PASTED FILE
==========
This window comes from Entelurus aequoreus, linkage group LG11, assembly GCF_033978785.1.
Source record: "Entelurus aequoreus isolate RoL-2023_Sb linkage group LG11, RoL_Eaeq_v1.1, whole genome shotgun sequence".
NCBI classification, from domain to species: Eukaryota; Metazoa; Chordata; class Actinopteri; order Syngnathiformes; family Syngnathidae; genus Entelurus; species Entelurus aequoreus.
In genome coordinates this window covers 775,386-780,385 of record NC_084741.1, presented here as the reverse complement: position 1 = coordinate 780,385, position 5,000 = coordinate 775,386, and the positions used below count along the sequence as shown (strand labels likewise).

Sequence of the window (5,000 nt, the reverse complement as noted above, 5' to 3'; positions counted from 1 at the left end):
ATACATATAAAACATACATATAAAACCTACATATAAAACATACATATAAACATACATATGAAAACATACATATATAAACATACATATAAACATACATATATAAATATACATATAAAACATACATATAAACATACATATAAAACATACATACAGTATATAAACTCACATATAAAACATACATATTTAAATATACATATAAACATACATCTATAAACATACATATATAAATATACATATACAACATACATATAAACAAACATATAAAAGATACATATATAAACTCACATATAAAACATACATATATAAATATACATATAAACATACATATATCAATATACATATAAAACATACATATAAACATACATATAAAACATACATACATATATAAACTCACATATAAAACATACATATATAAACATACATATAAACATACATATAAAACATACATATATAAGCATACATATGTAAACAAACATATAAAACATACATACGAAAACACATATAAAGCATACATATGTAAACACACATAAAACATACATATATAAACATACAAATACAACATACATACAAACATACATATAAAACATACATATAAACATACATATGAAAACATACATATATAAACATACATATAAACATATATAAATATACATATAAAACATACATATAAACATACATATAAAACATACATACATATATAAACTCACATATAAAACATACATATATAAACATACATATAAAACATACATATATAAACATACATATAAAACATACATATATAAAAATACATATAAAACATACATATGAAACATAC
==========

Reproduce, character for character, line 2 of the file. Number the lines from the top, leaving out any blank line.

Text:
Source record: "Entelurus aequoreus isolate RoL-2023_Sb linkage group LG11, RoL_Eaeq_v1.1, whole genome shotgun sequence".